More than 1,000 people crowded into the in Troy on Saturday to attend the Michigan Prosperity Forum, a rally hosted by Americans for Prosperity – Michigan just three days before the presidential primary.
The conservative organization – which has roughly 67,000 members in Michigan, according to Americans for Prosperity president Tim Phillips – brought in several notable speakers, including conservative journalist Michelle Malkin, commentator and online publisher Andrew Breitbart, WJR radio show host Frank Beckmann and former GOP presidential candidate Herman Cain in addition to presidential hopefuls Rick Santorum and Mitt Romney.
Saline resident Cindy Vlisides attended the event with her husband "to support my conservative ideas."
"It's very exciting to see some of the younger people out here," Dryden resident Ethan Nowak said. "My parents influenced me to come here today. ... I'm learning a lot."
Santorum touts his conservatism, calls Obama a 'snob'
Santorum was the first Republican presidential candidate to stop in, arriving to a standing ovation less than an hour into the rally. An energized crowd whooped, hollered and cheered Santorum as he spoke about cutting government spending, restoring conservative values, reducing government control and creating jobs.
"We have a government and a leader who believes that he knows best," Santorum said, "and the biggest example of that is Obamacare. I would not be in this race if it wasn't for Obamacare. ... It is robbing us of our essential freedoms."
Though he said he did not support the Wall Street or auto industry bailouts, Santorum said he does understand what it's like to come from a manufacturing background and the importance of those jobs.
"Not all folks are gifted in the same way. Some people have incredible gifts ... and want to work out there making things," Santorum said. "Obama said he wants everybody in America to go to college. What a snob."
Santorum also blasted global warming, taking a jab at opponent Romney in the process.
"I don't go out and crow that I opposed the first carbon cap on power plants as Gov. Romney did ... and talk about how we're responding to the severe threat of manmade global warming," Santorum said. "I didn't buy it. I didn't buy climate science."
Touting himself as the most conservative candidate, Santorum encouraged audience members to vote for him Tuesday. "Every time we've run a moderate, we've lost," he said. "Every time we've run a conservative ... we've won."
Romney emphasizes Michigan roots, vows cuts
Three hours after Santorum spoke, Romney and his wife, Ann, arrived, also receiving a standing ovation from the excited crowd.
"It's good to be back in the place we called home for the first 19 years of my life," Romney said once the applause died down.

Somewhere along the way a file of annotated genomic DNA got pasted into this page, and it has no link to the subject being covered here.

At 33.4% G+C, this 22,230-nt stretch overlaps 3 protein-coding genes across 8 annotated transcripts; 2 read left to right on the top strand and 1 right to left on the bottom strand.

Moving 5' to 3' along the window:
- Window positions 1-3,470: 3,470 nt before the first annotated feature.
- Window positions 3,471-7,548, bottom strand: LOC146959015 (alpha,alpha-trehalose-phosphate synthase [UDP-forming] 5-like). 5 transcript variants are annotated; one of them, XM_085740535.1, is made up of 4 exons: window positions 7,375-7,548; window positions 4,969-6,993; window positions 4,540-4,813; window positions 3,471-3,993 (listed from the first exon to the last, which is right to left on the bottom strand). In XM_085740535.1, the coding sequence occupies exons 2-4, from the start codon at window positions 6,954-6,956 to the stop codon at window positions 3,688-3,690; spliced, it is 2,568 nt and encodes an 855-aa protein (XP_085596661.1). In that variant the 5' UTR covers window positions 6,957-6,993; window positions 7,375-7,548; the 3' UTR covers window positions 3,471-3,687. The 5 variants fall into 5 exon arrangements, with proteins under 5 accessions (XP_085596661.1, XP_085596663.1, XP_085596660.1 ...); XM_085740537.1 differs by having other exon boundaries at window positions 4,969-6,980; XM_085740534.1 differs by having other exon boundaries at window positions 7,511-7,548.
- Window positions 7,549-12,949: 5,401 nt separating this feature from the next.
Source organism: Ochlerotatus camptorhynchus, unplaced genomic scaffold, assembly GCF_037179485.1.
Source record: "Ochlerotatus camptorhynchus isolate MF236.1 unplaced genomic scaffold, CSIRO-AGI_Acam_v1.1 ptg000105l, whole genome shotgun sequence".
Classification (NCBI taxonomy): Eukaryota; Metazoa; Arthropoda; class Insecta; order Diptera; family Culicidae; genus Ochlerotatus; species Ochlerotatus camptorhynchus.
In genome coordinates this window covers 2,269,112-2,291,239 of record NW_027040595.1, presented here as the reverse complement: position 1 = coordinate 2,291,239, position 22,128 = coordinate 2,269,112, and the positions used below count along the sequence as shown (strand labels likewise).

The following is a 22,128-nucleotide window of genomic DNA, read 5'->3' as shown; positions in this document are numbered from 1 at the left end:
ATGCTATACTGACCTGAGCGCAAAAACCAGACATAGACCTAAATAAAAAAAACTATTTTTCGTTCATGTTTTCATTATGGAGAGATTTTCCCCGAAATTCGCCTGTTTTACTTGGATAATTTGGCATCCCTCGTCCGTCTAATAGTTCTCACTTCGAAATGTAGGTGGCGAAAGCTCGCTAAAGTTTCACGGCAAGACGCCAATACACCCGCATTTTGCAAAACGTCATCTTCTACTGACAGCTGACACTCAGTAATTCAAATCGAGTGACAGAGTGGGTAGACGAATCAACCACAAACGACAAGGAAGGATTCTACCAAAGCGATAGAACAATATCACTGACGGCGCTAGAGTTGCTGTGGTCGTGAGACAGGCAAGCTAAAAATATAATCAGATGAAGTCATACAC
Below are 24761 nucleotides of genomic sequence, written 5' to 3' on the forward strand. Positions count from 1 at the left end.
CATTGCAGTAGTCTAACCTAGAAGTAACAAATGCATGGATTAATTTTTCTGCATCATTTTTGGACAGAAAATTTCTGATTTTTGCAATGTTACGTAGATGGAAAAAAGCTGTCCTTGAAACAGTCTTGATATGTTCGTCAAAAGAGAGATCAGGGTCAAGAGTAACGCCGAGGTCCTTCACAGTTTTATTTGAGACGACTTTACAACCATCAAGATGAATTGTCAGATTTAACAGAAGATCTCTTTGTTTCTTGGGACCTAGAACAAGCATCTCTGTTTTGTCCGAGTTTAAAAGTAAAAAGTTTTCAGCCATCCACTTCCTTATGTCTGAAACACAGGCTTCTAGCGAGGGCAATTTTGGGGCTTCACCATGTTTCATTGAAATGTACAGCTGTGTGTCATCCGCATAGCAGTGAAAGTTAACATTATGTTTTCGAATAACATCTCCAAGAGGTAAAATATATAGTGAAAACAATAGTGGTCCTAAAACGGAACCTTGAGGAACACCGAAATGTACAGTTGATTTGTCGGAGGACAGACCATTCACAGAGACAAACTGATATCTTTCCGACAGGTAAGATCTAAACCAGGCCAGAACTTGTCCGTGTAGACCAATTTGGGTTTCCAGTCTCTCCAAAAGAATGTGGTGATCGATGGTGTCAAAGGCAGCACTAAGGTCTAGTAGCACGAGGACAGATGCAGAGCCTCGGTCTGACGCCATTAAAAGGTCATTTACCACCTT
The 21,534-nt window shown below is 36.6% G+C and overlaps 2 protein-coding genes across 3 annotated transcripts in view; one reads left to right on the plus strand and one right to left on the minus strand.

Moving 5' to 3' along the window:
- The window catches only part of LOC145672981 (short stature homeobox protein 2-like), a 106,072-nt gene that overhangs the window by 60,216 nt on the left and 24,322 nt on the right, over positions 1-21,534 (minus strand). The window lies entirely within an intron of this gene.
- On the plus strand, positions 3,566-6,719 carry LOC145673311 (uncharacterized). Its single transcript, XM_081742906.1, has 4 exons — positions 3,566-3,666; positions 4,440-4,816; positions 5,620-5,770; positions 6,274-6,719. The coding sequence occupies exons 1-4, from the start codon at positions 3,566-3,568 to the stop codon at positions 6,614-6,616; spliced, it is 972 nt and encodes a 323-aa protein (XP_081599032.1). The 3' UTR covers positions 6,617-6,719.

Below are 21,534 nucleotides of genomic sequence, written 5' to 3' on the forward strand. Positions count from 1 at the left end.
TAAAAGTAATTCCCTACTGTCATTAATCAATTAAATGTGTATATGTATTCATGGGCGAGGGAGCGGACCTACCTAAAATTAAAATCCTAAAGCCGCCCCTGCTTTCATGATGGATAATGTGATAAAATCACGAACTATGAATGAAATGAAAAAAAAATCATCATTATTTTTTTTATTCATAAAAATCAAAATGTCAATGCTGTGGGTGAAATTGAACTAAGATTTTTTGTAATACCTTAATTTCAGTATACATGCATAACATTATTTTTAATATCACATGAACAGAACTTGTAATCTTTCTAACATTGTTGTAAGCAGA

Ann Romney emphasized their Michigan roots, saying, "If you cut us open and we bleed, we bleed Vernors."
Ann, whose father owned a business in Troy, shared her story with the audience. "When my father was 15, they emigrated right to here. To here," she said, pointing emphatically to the floor. "This is where we got our start."
Like Santorum, Romney also emphasized cutting government spending, reducing debt and restoring conservative values.
"I will cut spending, I will cap spending and I will finally balance the budget," he said, drawing applause. Like Santorum, he said he would also cut President Obama's health care plan as well as funding to organizations like PBS, the National Endowment for the Arts and the National Endowment for the Humanities.
"They're wonderful, but I'm not willing to borrow money from China to pay for them," he said, receiving more applause. "This is not a time for business as usual in Washington. It's a time for principled conservative leadership."
Attendees call rally a success
Many of those present at the rally said they attended just to be around other conservatives. Others, including Oakland Township resident Mary Jo Grohs, said they attended because they wanted to learn more about the candidates and hear them speak.
"I felt we had to do something," said Grohs, who was there with her husband. "We're tired of Obama and felt we had to learn what was going on and do something."
Troy resident and Romney fan Kevin Stubbings said he found out about the rally when his son called him to say he had just seen Romney's tour bus driving around Troy.
"I've been a long-term resident, and I've been a long-term Republican," Stubbings said. "I just appreciate them coming out to Troy and visiting with us today."
Theresa Farah of Davison said she and her daughter, Kari Farah, enjoyed the rally. "I think it's great," she said.
"I think the crowd is great," Kari Farah said. "There's a lot more people than I thought there would be, but they've energized the debate, so that's what we were hoping for."
"I'm still torn, I don't know which way I'm going to go," Lapeer resident Bill Gavette said. "For me, I thought this was great."
Other local politicians also attended the rally included Donald Volaric, who is running for the 9th Congressional District seat, and Rep. Marty Knollenberg. Troy Mayor Janice Daniels did not appear to attend the event.
"I'm here to support this conservative movement," Volaric said. "We've got to stop this before it becomes part of our history."
"I think as we look at someone to be our president, we have somebody here that's a leader," said Knollenberg, a Romney supporter.
He added that Troy plays a crucial part in a potential candidate's victory in Oakland County. "If Republicans want to win in Michigan, they've got to win Oakland County," Knollenberg said. "Troy being the largest city, it's going to be a key part of all of this."
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